Project Description: Through five years of Beginning Farmer trainings with the Northern Piedmont Beginning Farmer and Rancher Program the most frequently requested additional training from our students has been an intensive how to farm course. During the preparation of their individual Whole Farm Plans many of our students have recognized that they lacked the basic farming skill sets to launch their new enterprise, and there has not been any entry level course locally available for them to acquire these skills. This proposed new course, An Introduction to Getting Your Hands Dirty, will try to address this need. We propose to offer a six week course that will include a classroom lecture each week,with two Saturday afternoon labs to be held at the Fauquier Education Farm. Also two farm tours will be held on local farms that will expose the students to a wide diversity of crop production and methods. The students will also be encouraged to participate as volunteers in the on-going crop production at the Fauquier Education Farm and to attend the Workshop Series offered there. We plan to hold this course in April and May of 2016 in order to take advantage of the most intensive period of activity on the Education Farm. This course will be most appropriate for individuals interested in field grown and high tunnel production crops such as vegetables, small fruits and specialty crops such as cut flowers or hops. This course would be appropriate for people aspiring to a commercial level of production or the home gardeners who don’t know where to start.
Project Progres: The Northern Piedmont Beginning Farmer Program offered a 6-week beginning farmer course, titled “An Introduction to Getting Your Hands Dirty” in April and May of 2016. The course had 22 students enrolled, 12 of which were previous students of the Northern Piedmont Beginning Farmer course. Evaluations were received by 16 students, with 1 student reporting they had learned a little, 1 reporting they learned a moderate amount, and 14 reporting they learned a great deal as a result of the course. Most feedback was positive and the course exceeded participants’ expectations. Most class participants have stayed in contact since the end of the class and continue to use Tim Ohlwiler and Jim Hankins as resources for additional information.
Grayson LandCare Beginning Farmer & Rancher Mentor Project
Richard Cavey, email@example.com
Project Description: The Beginning Farmer and Rancher Mentor Project (BFRMP) will introduce beginning farmers and ranchers to a mentor, build a bonding relationship centered on a shared mentor/mentee learning experience at the Virginia Biological Farming Conference (VBFC), and connect them with a larger network of farmers that make up the Farmer to Farmer Roundtable – an Appalachian Sustainable Development project of which our Project Manager is a member.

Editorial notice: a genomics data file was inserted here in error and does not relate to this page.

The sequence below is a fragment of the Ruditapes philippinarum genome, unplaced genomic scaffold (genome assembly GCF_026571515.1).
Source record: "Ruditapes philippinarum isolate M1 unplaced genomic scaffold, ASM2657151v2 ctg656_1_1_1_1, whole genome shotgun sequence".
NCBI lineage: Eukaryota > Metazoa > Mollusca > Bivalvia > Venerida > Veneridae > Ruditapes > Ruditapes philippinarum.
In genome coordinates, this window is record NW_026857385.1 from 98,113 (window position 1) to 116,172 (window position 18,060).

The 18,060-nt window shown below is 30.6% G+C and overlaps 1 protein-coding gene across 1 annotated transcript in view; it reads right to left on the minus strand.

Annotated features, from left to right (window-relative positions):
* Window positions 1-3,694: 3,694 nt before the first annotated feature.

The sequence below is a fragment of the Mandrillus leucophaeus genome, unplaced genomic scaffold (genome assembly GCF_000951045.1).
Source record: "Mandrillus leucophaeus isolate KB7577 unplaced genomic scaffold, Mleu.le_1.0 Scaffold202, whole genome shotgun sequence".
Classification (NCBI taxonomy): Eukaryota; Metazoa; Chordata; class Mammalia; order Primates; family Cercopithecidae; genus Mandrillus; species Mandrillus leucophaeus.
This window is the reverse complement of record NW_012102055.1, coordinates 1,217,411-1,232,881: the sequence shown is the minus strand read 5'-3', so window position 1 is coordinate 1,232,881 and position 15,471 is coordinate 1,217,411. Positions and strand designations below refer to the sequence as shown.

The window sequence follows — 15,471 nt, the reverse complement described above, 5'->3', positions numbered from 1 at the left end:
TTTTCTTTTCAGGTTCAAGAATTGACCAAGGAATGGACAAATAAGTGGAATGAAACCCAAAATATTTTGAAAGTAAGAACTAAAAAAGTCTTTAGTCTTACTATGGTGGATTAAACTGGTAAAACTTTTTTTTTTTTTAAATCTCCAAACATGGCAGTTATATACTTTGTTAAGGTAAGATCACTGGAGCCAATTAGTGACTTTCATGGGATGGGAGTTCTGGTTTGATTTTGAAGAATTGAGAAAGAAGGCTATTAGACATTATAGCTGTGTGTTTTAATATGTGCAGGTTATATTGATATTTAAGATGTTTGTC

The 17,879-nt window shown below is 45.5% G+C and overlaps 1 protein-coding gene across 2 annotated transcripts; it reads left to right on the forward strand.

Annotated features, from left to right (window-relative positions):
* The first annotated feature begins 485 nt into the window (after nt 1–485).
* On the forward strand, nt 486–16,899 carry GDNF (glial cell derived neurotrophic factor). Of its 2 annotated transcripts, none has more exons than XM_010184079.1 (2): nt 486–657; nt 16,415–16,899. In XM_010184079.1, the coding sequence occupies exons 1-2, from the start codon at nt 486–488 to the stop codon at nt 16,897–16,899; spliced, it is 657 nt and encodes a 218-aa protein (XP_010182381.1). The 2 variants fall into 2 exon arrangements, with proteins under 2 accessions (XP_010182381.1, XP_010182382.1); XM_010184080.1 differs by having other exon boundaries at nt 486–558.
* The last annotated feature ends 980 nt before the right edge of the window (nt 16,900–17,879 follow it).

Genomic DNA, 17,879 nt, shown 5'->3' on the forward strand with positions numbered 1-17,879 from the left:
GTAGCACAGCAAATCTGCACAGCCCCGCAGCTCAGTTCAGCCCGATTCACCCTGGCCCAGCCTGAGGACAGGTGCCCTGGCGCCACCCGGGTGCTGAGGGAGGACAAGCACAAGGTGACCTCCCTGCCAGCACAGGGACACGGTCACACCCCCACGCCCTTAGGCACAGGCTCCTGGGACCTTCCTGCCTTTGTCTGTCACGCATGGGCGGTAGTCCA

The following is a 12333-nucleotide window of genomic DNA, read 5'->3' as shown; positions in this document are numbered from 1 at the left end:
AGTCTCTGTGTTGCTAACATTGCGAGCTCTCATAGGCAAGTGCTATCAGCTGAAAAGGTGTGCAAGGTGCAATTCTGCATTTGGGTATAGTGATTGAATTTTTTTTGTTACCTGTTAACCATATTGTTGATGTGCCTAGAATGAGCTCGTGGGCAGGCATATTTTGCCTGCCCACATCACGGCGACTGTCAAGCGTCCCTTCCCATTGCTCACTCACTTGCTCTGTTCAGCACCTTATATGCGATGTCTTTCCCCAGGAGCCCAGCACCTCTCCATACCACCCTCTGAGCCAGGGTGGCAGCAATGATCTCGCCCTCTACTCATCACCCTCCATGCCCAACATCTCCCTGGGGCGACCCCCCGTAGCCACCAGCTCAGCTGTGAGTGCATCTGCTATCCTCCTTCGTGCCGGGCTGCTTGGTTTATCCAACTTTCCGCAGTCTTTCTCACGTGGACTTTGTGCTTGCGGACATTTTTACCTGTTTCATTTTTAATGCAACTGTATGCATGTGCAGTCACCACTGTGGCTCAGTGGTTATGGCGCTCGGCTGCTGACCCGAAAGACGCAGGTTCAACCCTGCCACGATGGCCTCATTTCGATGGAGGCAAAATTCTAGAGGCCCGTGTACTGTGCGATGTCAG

In order to strengthen the relationship and cement the bond between the mentor and mentee, participants will be required to attend whole farm planning workshops and presentations at the Virginia Biological Farming Conference. All participants will travel together in a rented van and stay at the community lodging facility offered by the event’s host facility. To sustain the relationship beyond the conference, participants will be enrolled in the Farmer to Farmer Roundtable and Business Planning Project sponsored by ASD. When enrolled, mentors and mentees will take part in the monthly farm tour socials offered by the program and offer their farms as venues for the tours.
Project Progress: The goal of this project was to develop a mentoring relationship to facilitate the exchange of knowledge and skills of experienced farmers and ranchers with beginning farmers and ranchers. The mentee group consisted of six high school aged individuals and two veterans. The mentors included four local farmers and ranchers, two of which were also veterans. Mentors and mentees attended either the Virginia Biological Farming Conference or the Mother Earth News Fair in Asheville. Four participants have enrolled in the Farmer to Farmer Roundtable and have attended six farm tours. Two high school aged participants spent a week interning on a mentor’s farm. In the future, participants will be encouraged to participate in ASD’s whole farm planning in September, as well as stay active in the Roundtable tours. Participation at the Mother Earth News Fair and the two week-long internships were highly successful aspects of this project. The farm tours hosted by ASD are appreciated by the project participants, as well. The project has benefited from having a pool of mentors, rather than specific mentor assignments, as this is more accommodating for busy farmers and allows for a wider variance in skills and networks to share. The team found it difficult to access high school aged participants and farmer mentors.